- Mary Keehn- Cypress Grove Creamery
Over 1,200 are registered Cheese Producers through the American Cheese Society.
Key Cheese Terms
One of the things I constantly hear from newbs to the cheese scene, is 'whats with all the lingo?' or 'I feel like its all a foreign language'. Well pish posh! Its all just fancy talk, and I bet you that half of those people are faking and making it up as they go along. Its all about confidence, and when it comes to tasting cheese there are not wrong answers! Like the saying goes, fake it till you make it! When I first started tasting cheese, I was blown away by the stuff that would come out of peoples mouths, "I taste dirty socks...penicillin... mushrooms...earth", now that to me now obviously sounds like a wonderful blue cheese, but to someone whose never talked out loud about cheese that sounds like a bunch of bull and grosse!
When it comes to tasting cheese its all just about what the cheese is doing when its on your palette. How it hits you and what flavors it reminds you of, and how it finishes. When people are doing tasting, they are not necessarily trying to figure out whats in the cheese, (as if there were dirty socks in cheese!) its just that certain flavors indicate certain things about the cheese. As with flavor, the look of the cheese also can tell you a great deal about it, such as what type of milk its made from, what style it is, and the bacteria thats in it. Now, I'm not going to lie, there is a lot of jargon, but once you get down these few key terms you'll be a cheese wiz and remember, fake it till you make it!
Artisanal- A debated term. The concept should mean that the creamery has exceptional animal husbandry practices and a notable terroir. Milk sourcing is local, if not on site. The integrity of the milk is maintained and manipulation is minimal.
Terroir- "the land" in French, the concept in cheese making refers to the fact that good milk and good cheese reflect that of 'the land' itself. Terroir in terms of cheese is reflected in what the animal graze on, the laceration cycle of the animal and the quality of the breed.
Farmstead- Essentially means the animals are raised and milking is done on the farm and the cheese is made on the premise.
Raw Milk- A highly controversial issue in the land of U.S. cheese. Raw milk, refers to milk that is NOT pasteurized. Within the United States cheese that is not pasteurized must be aged for a minimum of 60 days. The process of pasteurizing milk eliminates the chance of the presence of Listeria, a deadly bacteria found in spoiled milk. Raw milk is considered superior in the world of cheese because it hold more of the natural terroir and flora of the milk, however in large co-op dairies pasteurization is preferable, as it produces a more consistent product.
The 60 days a raw milk must age to be sold within the U.S. is in response to the fear of the presence of listeria, which will be killed off after aging.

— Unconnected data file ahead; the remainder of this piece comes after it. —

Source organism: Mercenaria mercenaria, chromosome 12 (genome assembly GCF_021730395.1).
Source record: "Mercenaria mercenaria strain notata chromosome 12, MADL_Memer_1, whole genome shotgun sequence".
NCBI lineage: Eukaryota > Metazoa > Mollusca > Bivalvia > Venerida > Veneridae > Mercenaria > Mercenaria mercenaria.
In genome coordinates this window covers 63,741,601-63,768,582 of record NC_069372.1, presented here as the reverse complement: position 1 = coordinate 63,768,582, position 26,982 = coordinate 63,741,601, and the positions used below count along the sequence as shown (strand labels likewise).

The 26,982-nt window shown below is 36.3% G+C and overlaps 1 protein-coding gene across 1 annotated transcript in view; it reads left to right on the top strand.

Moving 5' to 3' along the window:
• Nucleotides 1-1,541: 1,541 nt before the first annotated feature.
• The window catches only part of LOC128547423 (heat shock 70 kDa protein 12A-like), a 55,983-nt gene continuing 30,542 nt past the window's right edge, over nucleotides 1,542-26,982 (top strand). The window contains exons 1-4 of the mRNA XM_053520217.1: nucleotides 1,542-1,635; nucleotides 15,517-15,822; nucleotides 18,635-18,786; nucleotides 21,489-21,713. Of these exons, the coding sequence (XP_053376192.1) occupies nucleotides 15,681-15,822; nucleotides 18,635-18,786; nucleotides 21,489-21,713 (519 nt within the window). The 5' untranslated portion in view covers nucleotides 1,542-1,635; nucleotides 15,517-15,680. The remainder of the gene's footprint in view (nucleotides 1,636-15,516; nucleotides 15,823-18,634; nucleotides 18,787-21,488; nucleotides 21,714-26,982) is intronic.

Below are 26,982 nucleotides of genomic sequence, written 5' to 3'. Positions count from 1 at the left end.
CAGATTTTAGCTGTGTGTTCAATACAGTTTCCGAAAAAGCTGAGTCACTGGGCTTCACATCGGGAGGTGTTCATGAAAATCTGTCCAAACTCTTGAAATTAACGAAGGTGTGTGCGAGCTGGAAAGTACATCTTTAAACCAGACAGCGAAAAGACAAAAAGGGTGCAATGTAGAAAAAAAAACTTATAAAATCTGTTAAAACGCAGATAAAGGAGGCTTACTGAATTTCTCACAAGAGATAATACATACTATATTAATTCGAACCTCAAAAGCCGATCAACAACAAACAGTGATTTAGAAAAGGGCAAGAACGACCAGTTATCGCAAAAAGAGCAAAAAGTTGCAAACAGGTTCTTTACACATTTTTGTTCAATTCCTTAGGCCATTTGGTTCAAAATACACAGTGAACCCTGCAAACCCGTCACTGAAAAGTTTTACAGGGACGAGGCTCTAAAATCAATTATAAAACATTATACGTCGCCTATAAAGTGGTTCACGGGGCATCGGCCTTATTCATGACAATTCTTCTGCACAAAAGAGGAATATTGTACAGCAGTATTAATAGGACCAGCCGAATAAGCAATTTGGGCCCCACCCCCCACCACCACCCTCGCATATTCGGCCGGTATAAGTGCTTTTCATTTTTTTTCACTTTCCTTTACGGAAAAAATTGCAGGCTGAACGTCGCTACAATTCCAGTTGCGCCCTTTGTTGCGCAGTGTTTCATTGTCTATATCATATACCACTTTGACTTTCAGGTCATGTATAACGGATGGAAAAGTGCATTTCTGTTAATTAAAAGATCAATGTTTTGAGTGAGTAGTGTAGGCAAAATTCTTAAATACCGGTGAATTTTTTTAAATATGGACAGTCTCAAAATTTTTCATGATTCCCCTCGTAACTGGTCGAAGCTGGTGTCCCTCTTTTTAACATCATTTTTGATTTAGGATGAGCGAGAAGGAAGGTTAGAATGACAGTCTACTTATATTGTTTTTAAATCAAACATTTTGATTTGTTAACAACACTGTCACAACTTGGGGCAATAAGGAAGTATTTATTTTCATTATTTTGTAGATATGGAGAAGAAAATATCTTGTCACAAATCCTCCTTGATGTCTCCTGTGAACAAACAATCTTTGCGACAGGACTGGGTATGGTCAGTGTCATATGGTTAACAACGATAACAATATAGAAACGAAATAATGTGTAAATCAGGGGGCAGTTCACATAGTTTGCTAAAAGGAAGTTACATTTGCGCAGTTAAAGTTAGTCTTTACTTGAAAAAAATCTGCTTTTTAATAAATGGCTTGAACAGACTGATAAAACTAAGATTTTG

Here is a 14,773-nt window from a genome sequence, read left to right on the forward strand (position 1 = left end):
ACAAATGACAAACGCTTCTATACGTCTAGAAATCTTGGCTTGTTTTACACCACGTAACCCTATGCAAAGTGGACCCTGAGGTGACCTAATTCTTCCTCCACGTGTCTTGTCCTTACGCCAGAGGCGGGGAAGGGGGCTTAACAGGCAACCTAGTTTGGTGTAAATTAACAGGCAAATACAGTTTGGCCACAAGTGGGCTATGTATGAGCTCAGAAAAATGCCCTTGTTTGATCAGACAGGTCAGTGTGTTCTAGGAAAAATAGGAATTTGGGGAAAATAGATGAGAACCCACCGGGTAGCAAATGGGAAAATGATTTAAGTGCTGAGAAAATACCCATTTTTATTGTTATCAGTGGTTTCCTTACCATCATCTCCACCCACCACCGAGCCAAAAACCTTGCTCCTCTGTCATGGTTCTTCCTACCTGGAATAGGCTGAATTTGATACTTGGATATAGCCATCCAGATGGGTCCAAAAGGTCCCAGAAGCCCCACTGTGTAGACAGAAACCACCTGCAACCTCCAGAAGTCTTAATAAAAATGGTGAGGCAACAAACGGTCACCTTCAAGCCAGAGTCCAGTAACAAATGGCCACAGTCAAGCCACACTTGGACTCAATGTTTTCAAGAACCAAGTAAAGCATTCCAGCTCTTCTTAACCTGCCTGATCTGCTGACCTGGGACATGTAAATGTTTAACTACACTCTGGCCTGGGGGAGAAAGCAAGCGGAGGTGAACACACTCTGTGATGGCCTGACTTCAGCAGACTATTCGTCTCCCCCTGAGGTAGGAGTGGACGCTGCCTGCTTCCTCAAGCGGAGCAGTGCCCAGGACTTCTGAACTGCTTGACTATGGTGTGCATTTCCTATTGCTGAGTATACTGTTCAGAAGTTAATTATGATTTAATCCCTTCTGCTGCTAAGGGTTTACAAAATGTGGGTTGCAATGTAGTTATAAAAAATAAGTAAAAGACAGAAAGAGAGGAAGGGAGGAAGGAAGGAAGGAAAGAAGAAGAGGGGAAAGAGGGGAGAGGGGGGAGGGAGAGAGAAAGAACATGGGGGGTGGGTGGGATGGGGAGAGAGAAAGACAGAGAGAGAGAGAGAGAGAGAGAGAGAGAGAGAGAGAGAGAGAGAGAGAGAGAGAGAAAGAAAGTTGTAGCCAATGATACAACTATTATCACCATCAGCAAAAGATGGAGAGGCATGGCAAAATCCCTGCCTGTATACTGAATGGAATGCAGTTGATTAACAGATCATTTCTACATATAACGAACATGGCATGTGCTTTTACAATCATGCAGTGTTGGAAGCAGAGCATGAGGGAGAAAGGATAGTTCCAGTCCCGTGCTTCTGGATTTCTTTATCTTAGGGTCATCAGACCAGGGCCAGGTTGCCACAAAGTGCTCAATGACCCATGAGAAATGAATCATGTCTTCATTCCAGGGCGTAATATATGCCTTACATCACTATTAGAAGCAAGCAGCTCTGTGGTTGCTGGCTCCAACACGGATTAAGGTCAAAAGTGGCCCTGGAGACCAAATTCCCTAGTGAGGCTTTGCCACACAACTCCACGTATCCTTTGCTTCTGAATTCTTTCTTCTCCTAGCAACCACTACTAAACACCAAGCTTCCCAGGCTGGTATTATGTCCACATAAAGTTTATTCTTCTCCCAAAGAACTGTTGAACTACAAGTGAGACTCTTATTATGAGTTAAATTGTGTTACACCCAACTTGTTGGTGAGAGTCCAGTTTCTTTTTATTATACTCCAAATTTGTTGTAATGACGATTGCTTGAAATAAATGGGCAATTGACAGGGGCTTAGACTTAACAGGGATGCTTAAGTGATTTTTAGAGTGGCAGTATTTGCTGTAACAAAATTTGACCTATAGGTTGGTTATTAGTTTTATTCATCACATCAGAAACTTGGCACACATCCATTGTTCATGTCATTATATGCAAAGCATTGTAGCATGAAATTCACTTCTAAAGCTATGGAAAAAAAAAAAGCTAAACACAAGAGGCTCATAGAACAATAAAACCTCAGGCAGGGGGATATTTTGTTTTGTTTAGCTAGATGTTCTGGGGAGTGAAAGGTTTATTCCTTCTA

*Pregnant women or those with compromised immune systems are advised to avoid raw milk in that the risk of listeria is too great, as they might not be able to recover. However the chances of this are EXTREMELY low, and farms that practice produce fine raw milk cheeses are hyper aware of the chance of contamination.
Oh Cheese Vocabulary, one of the silliest parts of the cheese world. This is a bit of a loaded and screwy section, full of eyebrow raising terms, that seem odd, but in practice are actually right on point. Cheese vocabulary is one of the best ways to communicate with others the flavor of cheese instead of just fumbling, saying things like "its kind of like, you know, that thing...ya know what I mean?", well no in fact we don't, so use your words!
Color/Hue- Color can tell you a lot about cheese. It can tell you things like the age of the cheese, the milk type, and even things about its flavor.
-Brown, Golden, Ivory, Gray, Pink, Orange, Yellow
My favorite, Vintage Gouda, is a wonderful golden color, almost like deep carmel. This tells you a lot of things about the cheese. Firstly off that its aged, most cows milk cheeses do not appear this shade unless they've spent a few year maturing and developing those wonderful sugars, I'm so taken with. Also in terms of goudas, this color is a sure fire sign that this gouda is a firm cheese. Fresher goudas, tend to be pale in color and squishy.
-Uniform, Bright, Dull, Uneven, Pale, Shiny
When you see a cheese sweating as it comes to temperature, this is a good sign of a high fat content. Often found in sheep's milk cheeses, like a manchego.
Texture-Compact, Dense, Firm, Hard, Liquid, Runny, Semi-Hard, Semisoft, Soft, Tight
Airy, Crumbly, Dry, Elastic, Flaky, Granular, Leathery, Satiny, Spongy, Springy Ombutous
Astringent, Bubbly, Smooth, Acidic, beefy, Buttery, Caramelly, Cabbagey, Chalky, Floral, Fruity, Garlicy, Grasssy, Herbal, Lactic, Meaty, Minerally, Mushroomy, Musty, Nutty, Oniony, Salty, Savory, Spicy, Tangy, Tart, Yeasty, Harsh, Milk, Pronounced, Rich, Strong, Weak, Aggressive
Complex, Concentrated, Gentle, Luscious, Loud, Powerful, Ruch, Robust, Sharp, Simple, Timid, Unctuous, Zesty.
How to Taste Cheese
Visuals- What does the cheese look like on the plate? What does it look like texturally? Is it shinny wrinkled, smooth, crumbly etc.?
Smell! What does it smell like? Smell is half of the flavor. Is it stinky, odorless, sweet etc?
Taste! What is the cheese doing on your tongue? How does the cheese first hit your palette? Is it sweet, sour, creamy, salty etc.? How does the cheese finish? Does it linger in your mouth after? Is it stronger on the finish? Is it smooth?
Reflection, for the serious cheese nerds. This mostly consists of note taking, which is the most important part! A good tasting journal will help you remember subtle notes about the cheeses. Murray's sells a wonderful pre-made one available here.
My Favorite Cheese Shops in Pennsylvania:
Di Bruno Bros.
Reading Terminal- Fair Foods/ Downtown Cheese /Valley Sheppard